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Morgan Stanley, Italy and Weapons of Mass Destruction

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Warren Buffett once referred to derivatives as "financial weapons of mass destruction" created by "madmen." Real WMD have rarely been used. However, derivatives are used quite a lot, a $600 trillion per year market dominated by a narrow oligopoly of mega-banks. It appears that Italy got hit by the derivatives WMD in January.

Last week, it was belatedly disclosed that the government of Italy paid Morgan Stanley $3.4 billion to terminate derivatives contracts that had been in place since the 1990s. For Italy, facing precarious finances and painful austerity, this is a damaging loss of cash. Italy has raised sales taxes by $7 billion for this year as part of a plan to put its house in order, so half will go to Morgan Stanley. Bloomberg reminded us that this is only part of the story. Italy is reported to owe over $31 billion in connection with derivatives overall. For perspective, Italy is struggling to implement an $80 billion austerity plan that cuts its $1 trillion budget and raises taxes.

This is nothing new. The Hellenic Republic of Greece entered into a similar € 2.8 billion swap with Goldman Sachs in 2001 that came back to haunt them as they faced down default. Local governments in the United Kingdom, Italy and Germany have all been burned by derivatives, some successfully claiming after the fact that the prior governments had no authority to enter into the obligation to avoid payments.

And, in the United States, derivatives fiascos abound, having driven Orange County, California, and Jefferson County, Alabama, into bankruptcy, just to name two of the local governments that have been hard hit. While regulations under the Dodd-Frank Act have been disappointingly weak in their disclosure requirements on banks dealing with US local governments, the regulators may still use enforcement actions in the future to curb the most extreme examples. History demonstrates that they should be forceful in this area.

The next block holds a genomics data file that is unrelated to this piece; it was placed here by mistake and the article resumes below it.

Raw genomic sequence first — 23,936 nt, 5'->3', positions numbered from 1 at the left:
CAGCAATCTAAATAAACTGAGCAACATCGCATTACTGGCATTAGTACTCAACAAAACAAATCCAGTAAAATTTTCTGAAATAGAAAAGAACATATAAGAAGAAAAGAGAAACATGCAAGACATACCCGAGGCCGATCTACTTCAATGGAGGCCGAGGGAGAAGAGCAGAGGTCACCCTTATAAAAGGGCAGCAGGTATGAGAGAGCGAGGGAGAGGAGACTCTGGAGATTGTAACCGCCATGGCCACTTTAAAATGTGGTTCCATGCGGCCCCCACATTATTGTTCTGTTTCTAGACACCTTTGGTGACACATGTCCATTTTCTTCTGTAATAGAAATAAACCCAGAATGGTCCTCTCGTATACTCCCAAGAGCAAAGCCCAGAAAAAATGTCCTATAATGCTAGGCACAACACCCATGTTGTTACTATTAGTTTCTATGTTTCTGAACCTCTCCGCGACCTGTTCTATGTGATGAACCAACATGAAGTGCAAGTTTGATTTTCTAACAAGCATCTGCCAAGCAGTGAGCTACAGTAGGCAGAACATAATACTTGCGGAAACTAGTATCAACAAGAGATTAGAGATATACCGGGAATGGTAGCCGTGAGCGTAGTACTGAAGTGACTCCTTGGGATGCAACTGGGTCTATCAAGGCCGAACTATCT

Italy entered into these swaps and options to acquire swaps in response to its mushrooming debt in the 1990s that caused the interest rates on its bonds to hit 10%, an unsustainable rate. Bloomberg reports that the derivatives reduced current interest payments, spreading them out over periods as long as 30 years.

It is critical that the use of derivatives to reach this result does not camouflage what happened. Derivatives always involve extension of credit in complex and obscure ways, and can easily be structured to loan money up front. The details of the Italian derivatives contracts are not known, but that really does not matter to the substance of the deal. The reports make clear that Italy borrowed money from Morgan Stanley to pay current interest costs and agreed to repay it over a period up to 30 years. Comments in the press that the government was simply trying to reduce debt service costs are completely misleading by suggesting benign prudency. The fine points of the financial engineering simply do not matter to the underlying substance. They only obscure it. These transactions were meant to borrow money in an incredibly risky way, hiding the substance of the transaction from the public and sometimes skirting regulations.